This is unfortunate, especially for me because, again in my opinion, Clojure is simply a better language – things work as expected, there are no surprises, bindings work with sane rules… compare that with Ruby, where self is weird in some situations, bindings are complicated (some code define new scopes, some don’t, there are multiple ways to define classes, modules, and methods and they all behave in slightly different ways, etc), there are ways to call private methods (so there’s basically no isolation whatsoever, especially considering that private methods do get overridden by subclasses), no way to really run stuff in parallel because of the global interpreter lock (and the solutions to fix this are actually worse than simply spawning new processes), and it’s basically, a huge complicated language; even supposedly simple things like operation precedence is weird (do-blocks have different precedence than {-blocks, || and or have different precedence, etc) and blocks have multiple different ways of being declared, and each way is different in slightly different ways (to this day I still don’t know the difference between proc and lambda, for example).

At the same time, Clojure’s power is both a blessing and a curse. In some code bases, macros are so pervasive that they basically change the way that the language works – I once worked in a code base that had a macro that would bound a variable to the return of each “line” of code, which gives some weird illusion to mutability. Another example is the clara-rules library – it’s an amazing rule engine, but at the same time, it rewrites code in such a way that tracing code, inline defs, and stacktraces simply stop working, so all possibility of debugging stuff is lost.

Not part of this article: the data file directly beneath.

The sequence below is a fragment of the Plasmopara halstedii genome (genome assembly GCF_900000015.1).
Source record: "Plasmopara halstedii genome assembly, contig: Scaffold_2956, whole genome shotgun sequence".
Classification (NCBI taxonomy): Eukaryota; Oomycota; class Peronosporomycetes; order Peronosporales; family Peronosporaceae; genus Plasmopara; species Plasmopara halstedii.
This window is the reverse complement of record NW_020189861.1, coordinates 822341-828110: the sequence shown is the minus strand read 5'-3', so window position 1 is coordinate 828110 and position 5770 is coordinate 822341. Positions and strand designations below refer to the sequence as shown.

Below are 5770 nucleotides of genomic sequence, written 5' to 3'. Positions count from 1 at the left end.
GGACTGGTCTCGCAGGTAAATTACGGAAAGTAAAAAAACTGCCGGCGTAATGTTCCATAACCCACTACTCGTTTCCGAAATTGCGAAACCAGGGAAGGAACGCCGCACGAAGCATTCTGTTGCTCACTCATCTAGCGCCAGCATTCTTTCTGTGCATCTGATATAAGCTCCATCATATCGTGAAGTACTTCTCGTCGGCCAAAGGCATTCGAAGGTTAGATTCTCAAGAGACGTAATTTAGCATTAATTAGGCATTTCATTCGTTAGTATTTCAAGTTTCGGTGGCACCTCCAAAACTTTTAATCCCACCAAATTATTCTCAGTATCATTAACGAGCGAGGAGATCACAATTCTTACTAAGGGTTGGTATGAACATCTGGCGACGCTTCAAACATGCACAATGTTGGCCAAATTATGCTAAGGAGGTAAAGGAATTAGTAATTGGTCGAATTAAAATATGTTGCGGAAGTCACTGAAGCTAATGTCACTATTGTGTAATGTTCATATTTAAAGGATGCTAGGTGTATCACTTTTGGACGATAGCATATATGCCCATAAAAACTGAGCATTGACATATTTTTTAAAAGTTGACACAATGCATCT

The same can be said for Electric, or Rama. These are amazing libraries, but honestly, look at Clara and Rama code and think: are they actually Clojure code? Or are they some “metalanguage” that shares the same structures (sometimes not even that) but essentially are different languages even with different evaluation rules and principles?

And that is where comes Ruby. Everybody that uses Ruby does more or less in the same way. Sure, sometimes it’s hard to write something from scratch because all libraries assume you’re using Rails or the public APIs of these libraries use some DSL that’s not composable; sure, it’s harder to write “raw SQL” because you need to “adapt” the SQL result to be “similar enough” to the ORM you’re using so that the framework doesn’t scream at you. Still, if you learn these techniques, you can apply then anywhere – comparing with Clojure, for example, where you enter a job, you have to spend weeks understanding their business logic, then months learning the “metalanguage” that’s used inside the job, so that you can be comfortable enough to start to implement your own abstractions in that metalanguage and evolve the system…

… and all that knowledge is gone when you leave the company. Nobody else uses the same “metalanguage”. You learned basically a self-made language that you won’t be able to reuse anywhere.

Where does the Simple made Easy idea went? Is this “Simple”? Or the simple idea of “simplicity” is already lost? Maybe it was never a thing to begin with?